The Yale football team matched a record for futility on Saturday.

After fighting to a 7–7 stalemate in the opening quarter, an overwhelmed Yale squad watched Harvard (9–1, 7–0 Ivy) blow past it for the rest of the game en route to a 45–7 win. It was Yale’s worst loss to its archrival in 29 years and the second-most lopsided defeat at the Crimson’s hands in school history. The Elis have not beaten the Crimson in five consecutive meetings, matching the longest losing streak in Yale history set from 2001 to 2005.

“We got beat by a better football team today,” head coach Tom Williams said. “They looked really good on video, and they looked even better in person.”

Harvard’s offense steamrolled the Bulldogs, piling up 506 total yards — 355 through the air and another 151 on the ground. By comparison, the Elis managed just 302 total yards and turned over the ball four times, including an interception late in the fourth quarter that was returned for a touchdown.

Against the toughest run defense in the Ancient Eight, the Bulldogs managed just 76 yards on 30 carries, their second lowest output this season.

“We saw the same things [on defense] that we saw on film,” captain and linebacker Jordan Haynes ’12 said. “It’s just a case of us not making plays the first half. In the second half, we … just got a little worn down, and they capitalized on that.”

After driving the Crimson 65 yards downfield, quarterback Collier Winters ended the game’s opening drive prematurely with a lost fumble. Linebacker Will McHale ’13 knocked the ball loose from Winters’ hands at the Yale three-yard line. The football rolled into the end zone and out of bounds, giving the Bulldogs possession at their own 20.

The Elis struck the first blow of the game three minutes after the forced fumble. Quarterback Patrick Witt ’12 found wide receiver Jackson Liguori ’14 open across the middle. Liguori broke a tackle and strode into the end zone for the 24-yard touchdown reception, his second of the year.

But Yale did not score again, and the Crimson offense did not stay silent for long. Winters evened the score with a dive into the endzone from four yards out. He gave his team the lead for good on the next drive with a 20-yard touchdown strike to an undefended Alex Sarkisian, who finished the game with seven receptions for 97 yards.

“The credit for our passing game goes to the offensive line,” Sarkisian said. “When they give [Winters] time, he makes great decisions.”

Yale had the chance to narrow the margin on the next drive, but a field goal attempt by Philippe Panico ’13 was blocked, allowing Harvard to recover the ball at its 13-yard line.

Special teams went the other way on the ensuing possession as the Crimson executed a flawless fake field goal attempt. Junior quarterback Colton Chapple took the snap at Yale’s five-yard line and immediately pitched the ball to kicker David Mothander, who ran down the left side and dove into the end zone.

“We were expecting something in that situation,” Williams said. “They had done it to us two years ago. Our [defender] was trying to make a play, he was just unable to do it with a guy hanging on him.”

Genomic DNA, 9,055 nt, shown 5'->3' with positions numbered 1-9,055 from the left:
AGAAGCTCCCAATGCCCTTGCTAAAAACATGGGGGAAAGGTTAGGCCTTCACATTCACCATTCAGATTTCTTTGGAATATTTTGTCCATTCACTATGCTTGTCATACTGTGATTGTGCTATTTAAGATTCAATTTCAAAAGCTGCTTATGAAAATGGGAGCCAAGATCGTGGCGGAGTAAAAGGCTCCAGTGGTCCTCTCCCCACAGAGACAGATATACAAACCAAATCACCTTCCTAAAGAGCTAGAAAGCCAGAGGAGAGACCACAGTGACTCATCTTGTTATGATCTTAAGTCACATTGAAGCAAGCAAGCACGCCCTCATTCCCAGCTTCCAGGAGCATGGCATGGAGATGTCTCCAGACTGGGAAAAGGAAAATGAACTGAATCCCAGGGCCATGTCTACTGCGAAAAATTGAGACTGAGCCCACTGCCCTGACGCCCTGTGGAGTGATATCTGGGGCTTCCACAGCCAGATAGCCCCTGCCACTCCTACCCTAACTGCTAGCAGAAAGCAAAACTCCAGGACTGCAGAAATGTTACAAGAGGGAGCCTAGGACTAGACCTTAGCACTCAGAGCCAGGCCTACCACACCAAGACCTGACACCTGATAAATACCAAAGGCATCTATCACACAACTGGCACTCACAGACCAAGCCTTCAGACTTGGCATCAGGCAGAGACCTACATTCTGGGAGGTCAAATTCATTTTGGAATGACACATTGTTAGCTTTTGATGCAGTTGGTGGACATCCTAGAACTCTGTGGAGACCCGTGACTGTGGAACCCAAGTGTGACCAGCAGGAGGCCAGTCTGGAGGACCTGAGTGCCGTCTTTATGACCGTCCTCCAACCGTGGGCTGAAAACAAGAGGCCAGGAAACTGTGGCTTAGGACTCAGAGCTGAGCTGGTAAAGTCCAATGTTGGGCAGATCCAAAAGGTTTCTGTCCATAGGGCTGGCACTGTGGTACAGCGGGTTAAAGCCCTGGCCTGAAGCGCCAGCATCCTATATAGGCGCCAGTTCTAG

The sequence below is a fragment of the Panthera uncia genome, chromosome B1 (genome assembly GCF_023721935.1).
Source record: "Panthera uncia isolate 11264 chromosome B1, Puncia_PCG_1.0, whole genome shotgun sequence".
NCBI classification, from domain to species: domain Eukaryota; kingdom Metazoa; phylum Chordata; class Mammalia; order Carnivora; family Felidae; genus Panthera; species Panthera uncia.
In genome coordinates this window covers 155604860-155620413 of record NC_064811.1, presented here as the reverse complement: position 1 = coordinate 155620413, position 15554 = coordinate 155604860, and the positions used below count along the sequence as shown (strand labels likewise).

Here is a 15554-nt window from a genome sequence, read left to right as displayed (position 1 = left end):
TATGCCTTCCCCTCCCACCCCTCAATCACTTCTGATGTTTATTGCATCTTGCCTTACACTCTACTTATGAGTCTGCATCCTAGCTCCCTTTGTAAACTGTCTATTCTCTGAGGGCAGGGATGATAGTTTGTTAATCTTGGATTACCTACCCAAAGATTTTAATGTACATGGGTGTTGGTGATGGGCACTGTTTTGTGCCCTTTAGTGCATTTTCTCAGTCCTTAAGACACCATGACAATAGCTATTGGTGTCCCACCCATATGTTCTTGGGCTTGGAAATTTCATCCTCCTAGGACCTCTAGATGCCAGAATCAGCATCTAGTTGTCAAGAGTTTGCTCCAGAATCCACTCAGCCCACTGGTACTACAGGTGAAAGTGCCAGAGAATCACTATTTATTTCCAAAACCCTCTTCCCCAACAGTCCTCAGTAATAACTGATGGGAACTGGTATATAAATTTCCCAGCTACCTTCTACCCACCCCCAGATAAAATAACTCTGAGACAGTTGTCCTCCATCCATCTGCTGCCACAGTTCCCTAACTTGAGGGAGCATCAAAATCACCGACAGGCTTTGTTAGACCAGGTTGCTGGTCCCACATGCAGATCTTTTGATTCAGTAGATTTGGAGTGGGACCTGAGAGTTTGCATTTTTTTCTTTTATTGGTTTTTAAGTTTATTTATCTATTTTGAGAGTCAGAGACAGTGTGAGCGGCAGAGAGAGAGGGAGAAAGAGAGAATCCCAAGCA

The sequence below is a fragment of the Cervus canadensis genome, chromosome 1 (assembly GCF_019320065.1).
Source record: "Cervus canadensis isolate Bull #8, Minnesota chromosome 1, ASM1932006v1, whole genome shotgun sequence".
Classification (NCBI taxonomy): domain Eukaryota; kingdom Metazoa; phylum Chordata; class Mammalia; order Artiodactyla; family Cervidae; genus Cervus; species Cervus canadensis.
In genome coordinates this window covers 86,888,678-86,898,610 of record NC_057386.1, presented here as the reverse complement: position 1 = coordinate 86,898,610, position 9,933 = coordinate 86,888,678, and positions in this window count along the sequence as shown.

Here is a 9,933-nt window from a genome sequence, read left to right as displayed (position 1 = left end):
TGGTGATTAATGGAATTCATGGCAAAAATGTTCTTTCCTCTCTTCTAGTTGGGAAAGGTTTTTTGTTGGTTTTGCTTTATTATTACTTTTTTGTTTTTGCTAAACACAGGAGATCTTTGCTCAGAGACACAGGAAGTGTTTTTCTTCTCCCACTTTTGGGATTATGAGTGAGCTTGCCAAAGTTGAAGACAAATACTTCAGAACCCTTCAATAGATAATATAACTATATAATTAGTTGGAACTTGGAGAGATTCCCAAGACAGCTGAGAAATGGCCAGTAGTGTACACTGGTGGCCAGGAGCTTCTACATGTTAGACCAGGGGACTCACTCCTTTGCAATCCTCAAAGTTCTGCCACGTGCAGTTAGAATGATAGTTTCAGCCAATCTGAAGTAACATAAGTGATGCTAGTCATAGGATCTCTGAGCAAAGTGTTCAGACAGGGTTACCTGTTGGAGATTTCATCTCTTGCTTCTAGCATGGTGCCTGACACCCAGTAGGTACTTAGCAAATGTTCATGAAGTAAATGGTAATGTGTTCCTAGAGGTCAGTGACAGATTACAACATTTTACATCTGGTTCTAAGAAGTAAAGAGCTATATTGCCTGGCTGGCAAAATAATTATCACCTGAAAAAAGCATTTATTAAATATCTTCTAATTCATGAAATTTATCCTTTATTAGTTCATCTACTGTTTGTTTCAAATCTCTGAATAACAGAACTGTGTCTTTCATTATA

Mothander added a 21-yard field goal as time expired in the second quarter to give the Crimson a 24–7 lead heading into halftime.

“Even at halftime, down 17, we still felt we had a shot,” Witt told Yale Athletics after the game.

But the Crimson also intercepted Witt three times in the second half and never allowed the Elis to move past their own 30-yard line.

“In the third quarter we had some chances to punch it in, and we didn’t,” Williams said. “That was a big deal in terms of momentum.”

As Yale sputtered, Winters picked apart its defense. He finished the game with 27 completions on 42 attempts for 355 passing yards. He also ran for 62 yards, best among all Crimson players, and scored three total touchdowns.

“He was the difference in terms of making those plays,” Williams said about Winters. “They converted a lot of third downs. He was able to do a lot of that with his legs. He’s a really good football player, one of the best in our league.”

Winters threw his last touchdown of the game to tight end Kyle Juszczyk, who broke off a tackle and raced 60 yards into the end zone. Juszczyk led all Crimson receivers with seven catches for 107 yards.

The Crimson struck the coup de grace with less than three minutes left in the game.

Linebacker Alex Gedeon intercepted Witt at Yale’s 32-yard line and sprinted untouched downfield into the end zone.

“That’s perfection,” Harvard head coach Tim Murphy said about the pick-six. “Alex Gedeon is a really special guy, as humble as they come, selfless, a great player. He is, in my humble opinion, the best linebacker in this league.”

For the Bulldogs, who began the season with aspiration for the Ivy title, Saturday’s thrashing marked the end to a disappointing season that included losses to Penn and Brown.

The Elis will now go into their offseason, hoping that next year will finally bring the them an Ancient Eight crown and a win over the Crimson.

“It came down to us not executing against a good football team,” Haynes said. “Ending my career this way, it is definitely a low point for me in my 12 years of playing football. All I can hope for is … that the guy in the coming years can make things happen.”

The Bulldogs finished the season in a four-way tie for second place in the Ivy League. Brown, Penn and Dartmouth also finished with 4–3 league record.

The worst Yale loss to the Crimson came in 1915, when the Bulldogs were blanked 41–0.